No, I’m not asking whether you are heading to the closest pot dispensary. Nor am I referring the condition of a plant that has cemented itself into a pot with excessive root growth. I am asking if you are bound to your garden because you have so many potted plants that you can’t go anywhere because they have to be watered so often.
I suspected we had pot bound disease, but it really came to light as we left the last SPPC meeting. I was trying to get rid of some pots left over from the tools and treasures table, and I asked Pat McKnight if she wanted a pot. She exclaimed that the only plants she had were in the ground. What a smart lady! On the other hand we have pots . . lots of pots. I decided to count them and I came up with over 200. So if anyone is pot bound, it is we. This year we scheduled no trips between March and August. In August we have a gardening friend who will come over a couple times to keep all the potted plants alive. My goal for the future is to reduce the number of potted plants so that we will be vacation bound when the weather heats up. What’s your situation? Do you likewise feel the urge to be pot free?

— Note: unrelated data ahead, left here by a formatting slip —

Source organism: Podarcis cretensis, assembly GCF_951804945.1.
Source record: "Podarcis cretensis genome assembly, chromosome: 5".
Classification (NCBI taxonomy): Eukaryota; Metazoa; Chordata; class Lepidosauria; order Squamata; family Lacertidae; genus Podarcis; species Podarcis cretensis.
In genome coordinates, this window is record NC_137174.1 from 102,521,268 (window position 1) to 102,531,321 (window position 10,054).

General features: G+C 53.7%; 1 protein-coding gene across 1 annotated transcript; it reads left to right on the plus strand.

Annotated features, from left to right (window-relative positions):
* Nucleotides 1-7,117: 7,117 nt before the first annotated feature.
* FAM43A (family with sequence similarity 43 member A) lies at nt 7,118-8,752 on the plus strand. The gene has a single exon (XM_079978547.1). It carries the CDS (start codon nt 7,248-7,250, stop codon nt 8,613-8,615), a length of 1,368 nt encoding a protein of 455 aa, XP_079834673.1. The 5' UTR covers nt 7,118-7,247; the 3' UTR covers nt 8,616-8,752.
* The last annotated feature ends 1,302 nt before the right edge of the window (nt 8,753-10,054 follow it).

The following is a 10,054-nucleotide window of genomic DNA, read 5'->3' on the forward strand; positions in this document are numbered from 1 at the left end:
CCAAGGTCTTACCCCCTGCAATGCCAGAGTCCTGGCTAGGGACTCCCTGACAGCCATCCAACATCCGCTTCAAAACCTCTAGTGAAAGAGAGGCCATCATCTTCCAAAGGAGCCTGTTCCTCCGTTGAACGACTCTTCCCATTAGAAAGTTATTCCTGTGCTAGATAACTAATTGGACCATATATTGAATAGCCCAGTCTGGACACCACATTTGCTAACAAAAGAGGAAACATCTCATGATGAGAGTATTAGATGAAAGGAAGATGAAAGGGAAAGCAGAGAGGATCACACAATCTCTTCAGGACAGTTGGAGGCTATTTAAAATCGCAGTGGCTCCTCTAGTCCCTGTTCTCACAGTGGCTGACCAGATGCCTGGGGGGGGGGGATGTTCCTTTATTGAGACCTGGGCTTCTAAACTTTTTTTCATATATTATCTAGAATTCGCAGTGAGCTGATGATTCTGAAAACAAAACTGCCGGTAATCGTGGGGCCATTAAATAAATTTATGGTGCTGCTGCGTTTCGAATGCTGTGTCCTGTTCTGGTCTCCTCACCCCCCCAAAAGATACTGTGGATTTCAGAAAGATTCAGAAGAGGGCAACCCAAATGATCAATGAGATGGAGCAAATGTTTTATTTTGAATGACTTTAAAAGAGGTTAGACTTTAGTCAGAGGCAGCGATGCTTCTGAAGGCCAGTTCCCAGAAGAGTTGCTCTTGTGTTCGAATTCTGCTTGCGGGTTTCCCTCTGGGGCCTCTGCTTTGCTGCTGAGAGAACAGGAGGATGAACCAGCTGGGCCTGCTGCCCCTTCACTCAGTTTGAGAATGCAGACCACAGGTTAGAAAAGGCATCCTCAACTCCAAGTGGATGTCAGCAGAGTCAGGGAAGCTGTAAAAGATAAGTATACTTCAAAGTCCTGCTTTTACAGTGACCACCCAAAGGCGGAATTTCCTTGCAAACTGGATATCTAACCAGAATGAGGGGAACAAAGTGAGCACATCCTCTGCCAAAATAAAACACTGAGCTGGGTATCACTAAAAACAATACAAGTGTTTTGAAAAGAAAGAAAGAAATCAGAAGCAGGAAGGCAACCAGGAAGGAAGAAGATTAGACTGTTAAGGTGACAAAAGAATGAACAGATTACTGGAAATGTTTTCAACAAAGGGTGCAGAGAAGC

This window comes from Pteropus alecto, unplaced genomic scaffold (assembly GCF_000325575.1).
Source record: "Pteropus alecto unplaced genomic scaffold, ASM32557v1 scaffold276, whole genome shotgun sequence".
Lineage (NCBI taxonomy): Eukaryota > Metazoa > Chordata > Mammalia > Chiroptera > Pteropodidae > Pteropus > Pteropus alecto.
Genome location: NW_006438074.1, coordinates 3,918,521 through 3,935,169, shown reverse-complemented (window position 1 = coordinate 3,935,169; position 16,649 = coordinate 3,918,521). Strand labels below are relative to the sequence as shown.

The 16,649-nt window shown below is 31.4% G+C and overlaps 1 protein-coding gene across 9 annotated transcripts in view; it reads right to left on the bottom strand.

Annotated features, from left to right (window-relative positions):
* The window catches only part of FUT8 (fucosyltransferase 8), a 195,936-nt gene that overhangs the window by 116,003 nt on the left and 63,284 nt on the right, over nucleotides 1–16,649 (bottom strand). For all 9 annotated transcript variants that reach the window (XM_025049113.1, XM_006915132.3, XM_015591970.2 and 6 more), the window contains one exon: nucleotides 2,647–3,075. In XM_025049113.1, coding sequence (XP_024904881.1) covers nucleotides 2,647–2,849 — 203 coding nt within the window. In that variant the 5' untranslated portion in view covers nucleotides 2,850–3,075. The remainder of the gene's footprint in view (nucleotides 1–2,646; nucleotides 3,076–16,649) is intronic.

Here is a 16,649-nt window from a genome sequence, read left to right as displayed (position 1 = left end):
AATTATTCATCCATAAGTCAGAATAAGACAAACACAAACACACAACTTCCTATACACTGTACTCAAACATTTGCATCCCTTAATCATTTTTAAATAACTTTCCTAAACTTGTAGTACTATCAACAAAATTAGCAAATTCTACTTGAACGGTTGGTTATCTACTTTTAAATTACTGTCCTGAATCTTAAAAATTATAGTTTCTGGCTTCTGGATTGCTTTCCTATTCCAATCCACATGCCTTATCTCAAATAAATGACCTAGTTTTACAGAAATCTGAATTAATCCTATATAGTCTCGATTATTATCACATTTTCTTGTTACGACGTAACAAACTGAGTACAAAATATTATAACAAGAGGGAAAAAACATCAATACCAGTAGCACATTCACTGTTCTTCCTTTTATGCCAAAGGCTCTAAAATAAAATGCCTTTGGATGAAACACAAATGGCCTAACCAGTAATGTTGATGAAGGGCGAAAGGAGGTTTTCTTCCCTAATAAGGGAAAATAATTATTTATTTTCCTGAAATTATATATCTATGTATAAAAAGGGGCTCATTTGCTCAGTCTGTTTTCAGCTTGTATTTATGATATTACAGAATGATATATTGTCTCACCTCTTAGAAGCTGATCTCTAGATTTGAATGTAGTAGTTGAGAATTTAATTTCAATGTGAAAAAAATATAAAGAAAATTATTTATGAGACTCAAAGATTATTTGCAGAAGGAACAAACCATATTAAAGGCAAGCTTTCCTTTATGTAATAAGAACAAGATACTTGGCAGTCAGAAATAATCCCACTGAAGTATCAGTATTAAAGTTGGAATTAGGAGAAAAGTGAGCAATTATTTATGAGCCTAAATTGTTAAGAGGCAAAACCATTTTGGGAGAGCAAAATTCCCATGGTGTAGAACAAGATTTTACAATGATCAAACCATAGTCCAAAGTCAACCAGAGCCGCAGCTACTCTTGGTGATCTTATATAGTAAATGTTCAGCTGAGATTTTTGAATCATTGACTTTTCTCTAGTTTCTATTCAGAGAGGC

If you want to seal a clay pot so you can apply mosaic materials, or if you simply want to cut down on the water loss through the pot wall, there are many products designed for this purpose. For instance, if you Google “How to seal flower pots,” you will see a product called “Clay Pot Sealer” that is available at Walmart. The site also explains how to apply it. If you have left over granite or grout sealer around, that will also work.
If you have a twist tiller and no longer are using it, I will buy it from you. A member of the Iris Club wants one. She also wants 2 round nose and one flat end shovels, a pick axe, hula hoe, rake, and wheel barrow.
If you have harvested too many bananas at one time, (You do have a banana tree in your garden, don’t you?) as soon as a banana starts to get those brown spots, put them in the frig. They may turn really ugly, but the fruit will stay palatable for days.
A tool you may wish to consider is a rubber mallet. Removing a plant from a pot is generally easy with plastic pots. You are able to squeeze the sides to loosen the soil. But with a clay or ceramic pot removal can be a chore. This is a two man job, but if one person supports the plant and soil on its side or up-side down, the other person can rap on the top of the lip of the pot to knock it loose. Using a block of wood with a regular hammer will also work and keep you from breaking the pot.